Your Hunger Hormones… Say “Hello” to Ghrelin & Leptin
Did you even know you have hunger hormones? As far as weight control is concerned, they can be your best friend or your worst enemy. Whether they are friend or foe depends on a number of things. Let’s talk a bit about what these hunger hormones are and how they are supposed to function.
Ghrelin is a hormone that increases your appetite. It’s released in the stomach, and its job is to tell your brain when you’re hungry… that is, when your body needs more fuel, so you are cued to eat. When you experience a growling stomach prior to meal time, that’s the hormone ghrelin, the “hunger hormone” telling you it’s time to eat.
Once released, ghrelin levels remain elevated until food stretches your stomach wall and creates a feeling of fullness. You can actually control the affect your food intake has on your weight by choosing foods that are high in water content and are low calorie. These reduce your ghrelin levels before you’ve overeaten by making you feel fuller with food that has higher water content and fewer calories. Some foods that are high in water content and are low calorie are soups (not creamed soups), salads, non-starchy vegetables and watermelon. Choose high protein snacks like almonds or cashews to help to keep your growlin’ ghrelin gremlin under control, because protein rich foods also provide a feeling of fullness.
Leptin, on the other hand, is the hunger hormone that suppresses, or is supposed to suppress your appetite. The word “leptin” comes from the Greek work “Leptos” which means “thin”. Its job is to tell your brain when to recognize that your body has enough immediate energy stored, and it’s supposed to tell your brain when you’ve eaten enough. Leptin communicates its message to your brain that you’ve eaten enough and is directly connected with your weight and the regulation of your desired food consumption.
Leptin is complicated as it’s connected to insulin production. Once we’ve eaten enough, our leptin levels become higher. These higher levels are supposed to signal our brain that we are full; we have eaten enough. These higher levels also send a message to the pancreas that we are full which stops the pancreas from producing insulin. Insulin has been busy transporting sugar throughout your body to whatever cells need the sugar produced from the food you’ve eaten.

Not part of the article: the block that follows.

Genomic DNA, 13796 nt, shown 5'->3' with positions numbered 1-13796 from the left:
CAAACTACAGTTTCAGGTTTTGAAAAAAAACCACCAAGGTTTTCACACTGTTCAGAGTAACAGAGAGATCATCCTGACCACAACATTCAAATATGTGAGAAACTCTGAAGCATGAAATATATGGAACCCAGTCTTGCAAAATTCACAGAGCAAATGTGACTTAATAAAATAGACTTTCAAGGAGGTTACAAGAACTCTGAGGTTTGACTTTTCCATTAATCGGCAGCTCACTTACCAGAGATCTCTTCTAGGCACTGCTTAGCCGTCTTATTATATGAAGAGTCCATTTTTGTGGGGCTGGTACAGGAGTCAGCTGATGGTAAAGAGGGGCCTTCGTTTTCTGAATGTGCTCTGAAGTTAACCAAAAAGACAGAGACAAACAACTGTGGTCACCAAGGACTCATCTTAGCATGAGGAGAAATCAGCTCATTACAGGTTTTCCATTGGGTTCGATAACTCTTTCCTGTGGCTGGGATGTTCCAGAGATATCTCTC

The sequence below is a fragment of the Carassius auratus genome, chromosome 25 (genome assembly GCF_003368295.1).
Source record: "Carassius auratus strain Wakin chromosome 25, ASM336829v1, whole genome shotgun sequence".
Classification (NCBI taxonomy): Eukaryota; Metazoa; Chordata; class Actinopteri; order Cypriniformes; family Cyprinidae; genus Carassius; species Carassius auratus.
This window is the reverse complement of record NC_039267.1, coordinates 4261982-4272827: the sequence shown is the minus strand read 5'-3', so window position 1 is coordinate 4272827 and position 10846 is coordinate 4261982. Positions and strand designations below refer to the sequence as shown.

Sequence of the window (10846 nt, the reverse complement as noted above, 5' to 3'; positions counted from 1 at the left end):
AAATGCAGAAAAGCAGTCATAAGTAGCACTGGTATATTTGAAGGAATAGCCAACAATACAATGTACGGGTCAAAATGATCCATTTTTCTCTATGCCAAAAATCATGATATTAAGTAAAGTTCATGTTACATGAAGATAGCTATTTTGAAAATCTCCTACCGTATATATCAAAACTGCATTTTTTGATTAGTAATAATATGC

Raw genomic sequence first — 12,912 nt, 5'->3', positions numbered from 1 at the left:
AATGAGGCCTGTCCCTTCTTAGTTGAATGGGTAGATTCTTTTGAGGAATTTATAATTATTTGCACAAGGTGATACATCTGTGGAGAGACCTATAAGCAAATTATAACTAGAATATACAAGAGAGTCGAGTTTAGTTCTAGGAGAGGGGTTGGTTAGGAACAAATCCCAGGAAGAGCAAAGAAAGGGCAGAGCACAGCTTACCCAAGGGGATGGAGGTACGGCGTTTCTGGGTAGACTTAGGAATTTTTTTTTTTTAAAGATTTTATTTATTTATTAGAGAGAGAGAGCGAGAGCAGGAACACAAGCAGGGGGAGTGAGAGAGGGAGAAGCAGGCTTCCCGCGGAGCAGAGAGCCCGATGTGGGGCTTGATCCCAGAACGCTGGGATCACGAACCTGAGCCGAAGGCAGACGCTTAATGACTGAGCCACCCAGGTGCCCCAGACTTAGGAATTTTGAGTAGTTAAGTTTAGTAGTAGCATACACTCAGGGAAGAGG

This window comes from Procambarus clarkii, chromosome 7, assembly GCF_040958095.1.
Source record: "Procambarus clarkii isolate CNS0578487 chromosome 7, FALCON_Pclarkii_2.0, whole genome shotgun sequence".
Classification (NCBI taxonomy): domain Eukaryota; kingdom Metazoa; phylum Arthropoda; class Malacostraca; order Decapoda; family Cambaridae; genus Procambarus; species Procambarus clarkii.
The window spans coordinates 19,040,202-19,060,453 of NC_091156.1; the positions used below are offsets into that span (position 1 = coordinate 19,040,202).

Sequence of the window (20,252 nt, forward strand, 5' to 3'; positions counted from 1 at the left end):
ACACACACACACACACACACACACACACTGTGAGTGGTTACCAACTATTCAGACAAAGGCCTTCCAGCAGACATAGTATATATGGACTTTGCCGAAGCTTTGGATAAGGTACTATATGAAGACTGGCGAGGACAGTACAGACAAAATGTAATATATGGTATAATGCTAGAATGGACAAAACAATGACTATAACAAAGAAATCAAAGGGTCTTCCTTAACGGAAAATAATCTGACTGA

If our food consumption is in line with our level of physical activity, our insulin and leptin levels function appropriately. However, when we are consuming foods that create too high a blood sugar level, and there is no way to immediately use the sugar, the excess sugar is stored as fat cells and weight gain results! When insulin is competing with too much blood sugar, insulin stimulates triglyceride production. These triglycerides interfere with leptin doing it’s job, which is reaching the brain and telling it you are full… stop eating! The fascinating and deadly part of this process is that a cycle of overeating is created because your brain is no longer getting the message that you’ve eaten enough, and it’s time to stop.
So, now you understand the basics of the two hunger hormones you may not even have known existed. Ghrelin and leptin can work for you or against you as you strive to achieve and maintain your perfect weight.
Helping You Achieve Major Wellness!
Cheryl A Major, CNWC
Certified Nutrition & Wellness Consultant